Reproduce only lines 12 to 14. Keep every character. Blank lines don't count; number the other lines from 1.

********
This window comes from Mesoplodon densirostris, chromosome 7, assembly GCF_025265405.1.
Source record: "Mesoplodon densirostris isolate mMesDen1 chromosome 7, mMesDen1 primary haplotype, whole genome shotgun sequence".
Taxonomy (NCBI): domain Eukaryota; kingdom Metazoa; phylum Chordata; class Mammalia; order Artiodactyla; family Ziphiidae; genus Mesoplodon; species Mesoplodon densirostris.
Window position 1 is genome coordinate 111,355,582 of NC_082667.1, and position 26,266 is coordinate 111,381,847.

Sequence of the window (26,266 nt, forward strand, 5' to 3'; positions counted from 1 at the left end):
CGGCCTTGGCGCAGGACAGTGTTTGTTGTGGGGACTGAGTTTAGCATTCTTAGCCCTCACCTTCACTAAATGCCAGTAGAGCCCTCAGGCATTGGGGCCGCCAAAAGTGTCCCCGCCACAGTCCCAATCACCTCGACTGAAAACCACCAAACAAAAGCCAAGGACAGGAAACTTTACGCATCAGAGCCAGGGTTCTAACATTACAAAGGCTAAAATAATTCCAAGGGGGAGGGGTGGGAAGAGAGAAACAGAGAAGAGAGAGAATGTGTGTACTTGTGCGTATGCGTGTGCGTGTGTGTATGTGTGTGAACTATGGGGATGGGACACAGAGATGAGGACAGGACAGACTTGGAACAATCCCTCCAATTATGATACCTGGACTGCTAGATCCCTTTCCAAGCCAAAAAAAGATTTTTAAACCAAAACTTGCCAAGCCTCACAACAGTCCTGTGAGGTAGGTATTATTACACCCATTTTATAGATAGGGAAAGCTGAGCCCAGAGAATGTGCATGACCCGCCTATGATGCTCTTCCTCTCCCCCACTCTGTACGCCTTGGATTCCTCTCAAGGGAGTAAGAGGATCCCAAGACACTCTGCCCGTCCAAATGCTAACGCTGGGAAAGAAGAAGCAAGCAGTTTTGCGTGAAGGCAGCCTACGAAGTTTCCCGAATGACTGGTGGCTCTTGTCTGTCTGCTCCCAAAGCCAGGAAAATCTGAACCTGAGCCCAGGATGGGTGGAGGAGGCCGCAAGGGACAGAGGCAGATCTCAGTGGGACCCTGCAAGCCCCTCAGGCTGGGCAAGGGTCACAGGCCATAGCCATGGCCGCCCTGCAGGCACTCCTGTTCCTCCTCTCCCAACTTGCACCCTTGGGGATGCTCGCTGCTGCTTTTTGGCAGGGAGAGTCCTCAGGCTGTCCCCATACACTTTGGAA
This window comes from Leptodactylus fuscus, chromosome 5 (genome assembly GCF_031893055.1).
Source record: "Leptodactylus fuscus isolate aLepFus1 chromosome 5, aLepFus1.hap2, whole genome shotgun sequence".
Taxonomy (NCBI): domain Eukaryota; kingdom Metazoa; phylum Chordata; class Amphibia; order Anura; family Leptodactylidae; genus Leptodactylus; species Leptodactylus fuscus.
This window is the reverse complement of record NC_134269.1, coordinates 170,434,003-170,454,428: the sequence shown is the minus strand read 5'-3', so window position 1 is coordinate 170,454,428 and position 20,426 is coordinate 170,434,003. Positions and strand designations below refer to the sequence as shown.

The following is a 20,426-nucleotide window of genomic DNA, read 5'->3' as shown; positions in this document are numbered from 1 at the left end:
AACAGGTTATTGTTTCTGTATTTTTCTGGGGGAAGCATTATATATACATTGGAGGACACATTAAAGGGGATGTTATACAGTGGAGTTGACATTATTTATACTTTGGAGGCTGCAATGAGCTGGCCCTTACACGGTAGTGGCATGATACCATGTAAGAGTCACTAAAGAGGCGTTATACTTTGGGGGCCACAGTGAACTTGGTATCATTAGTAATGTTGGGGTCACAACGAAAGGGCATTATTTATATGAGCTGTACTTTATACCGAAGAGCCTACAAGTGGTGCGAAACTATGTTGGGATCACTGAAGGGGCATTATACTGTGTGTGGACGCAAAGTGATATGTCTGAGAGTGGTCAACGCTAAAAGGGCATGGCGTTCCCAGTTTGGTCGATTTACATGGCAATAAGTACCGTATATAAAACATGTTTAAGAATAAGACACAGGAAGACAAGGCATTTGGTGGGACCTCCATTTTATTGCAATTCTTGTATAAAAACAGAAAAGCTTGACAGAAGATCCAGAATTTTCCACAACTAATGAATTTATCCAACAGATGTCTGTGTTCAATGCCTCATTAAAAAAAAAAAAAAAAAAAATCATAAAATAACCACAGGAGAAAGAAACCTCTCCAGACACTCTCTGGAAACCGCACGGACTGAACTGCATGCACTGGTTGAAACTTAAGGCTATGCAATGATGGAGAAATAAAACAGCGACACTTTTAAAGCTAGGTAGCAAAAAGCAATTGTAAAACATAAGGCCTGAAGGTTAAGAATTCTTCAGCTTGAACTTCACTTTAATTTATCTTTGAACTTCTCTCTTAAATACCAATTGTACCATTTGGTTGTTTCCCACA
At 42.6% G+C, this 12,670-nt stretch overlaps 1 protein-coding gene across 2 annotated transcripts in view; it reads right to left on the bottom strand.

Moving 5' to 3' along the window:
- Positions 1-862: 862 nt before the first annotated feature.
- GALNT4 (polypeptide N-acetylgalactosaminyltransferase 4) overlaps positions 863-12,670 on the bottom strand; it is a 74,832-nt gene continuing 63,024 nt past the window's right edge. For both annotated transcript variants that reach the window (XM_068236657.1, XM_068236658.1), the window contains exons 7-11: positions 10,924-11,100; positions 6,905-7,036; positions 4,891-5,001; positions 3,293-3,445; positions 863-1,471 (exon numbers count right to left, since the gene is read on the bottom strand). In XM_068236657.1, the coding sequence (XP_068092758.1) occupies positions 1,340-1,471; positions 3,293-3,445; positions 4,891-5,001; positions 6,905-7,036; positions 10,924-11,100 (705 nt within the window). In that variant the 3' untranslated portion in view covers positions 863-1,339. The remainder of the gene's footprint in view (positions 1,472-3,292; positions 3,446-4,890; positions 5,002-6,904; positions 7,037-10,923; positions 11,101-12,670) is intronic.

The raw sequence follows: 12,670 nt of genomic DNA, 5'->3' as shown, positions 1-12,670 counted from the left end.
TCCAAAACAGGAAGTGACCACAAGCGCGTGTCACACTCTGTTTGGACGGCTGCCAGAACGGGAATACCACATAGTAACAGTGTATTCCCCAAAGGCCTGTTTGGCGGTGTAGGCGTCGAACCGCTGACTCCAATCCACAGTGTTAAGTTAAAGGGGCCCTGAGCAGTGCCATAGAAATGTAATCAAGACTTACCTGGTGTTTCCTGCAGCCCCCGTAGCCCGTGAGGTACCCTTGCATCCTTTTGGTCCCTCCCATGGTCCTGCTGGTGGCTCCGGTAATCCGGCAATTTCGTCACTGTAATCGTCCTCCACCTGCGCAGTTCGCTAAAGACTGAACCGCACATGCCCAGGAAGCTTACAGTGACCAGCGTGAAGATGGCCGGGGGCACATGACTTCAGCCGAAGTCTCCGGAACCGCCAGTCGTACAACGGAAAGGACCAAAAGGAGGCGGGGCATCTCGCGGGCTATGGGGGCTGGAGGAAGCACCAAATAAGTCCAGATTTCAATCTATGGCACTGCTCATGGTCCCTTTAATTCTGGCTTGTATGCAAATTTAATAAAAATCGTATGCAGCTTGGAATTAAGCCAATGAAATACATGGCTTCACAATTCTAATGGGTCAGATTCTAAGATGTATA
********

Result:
AACAGGTTATTGTTTCTGTATTTTTCTGGGGGAAGCATTATATATACATTGGAGGACACATTAAAGGGGATGTTATACAGTGGAGTTGACATTATTTATACTTTGGAGGCTGCAATGAGCTGGCCCTTACACGGTAGTGGCATGATACCATGTAAGAGTCACTAAAGAGGCGTTATACTTTGGGGGCCACAGTGAACTTGGTATCATTAGTAATGTTGGGGTCACAACGAAAGGGCATTATTTATATGAGCTGTACTTTATACCGAAGAGCCTACAAGTGGTGCGAAACTATGTTGGGATCACTGAAGGGGCATTATACTGTGTGTGGACGCAAAGTGATATGTCTGAGAGTGGTCAACGCTAAAAGGGCATGGCGTTCCCAGTTTGGTCGATTTACATGGCAATAAGTACCGTATATAAAACATGTTTAAGAATAAGACACAGGAAGACAAGGCATTTGGTGGGACCTCCATTTTATTGCAATTCTTGTATAAAAACAGAAAAGCTTGACAGAAGATCCAGAATTTTCCACAACTAATGAATTTATCCAACAGATGTCTGTGTTCAATGCCTCATTAAAAAAAAAAAAAAAAAAAATCATAAAATAACCACAGGAGAAAGAAACCTCTCCAGACACTCTCTGGAAACCGCACGGACTGAACTGCATGCACTGGTTGAAACTTAAGGCTATGCAATGATGGAGAAATAAAACAGCGACACTTTTAAAGCTAGGTAGCAAAAAGCAATTGTAAAACATAAGGCCTGAAGGTTAAGAATTCTTCAGCTTGAACTTCACTTTAATTTATCTTTGAACTTCTCTCTTAAATACCAATTGTACCATTTGGTTGTTTCCCACA
At 42.6% G+C, this 12,670-nt stretch overlaps 1 protein-coding gene across 2 annotated transcripts in view; it reads right to left on the bottom strand.

Moving 5' to 3' along the window: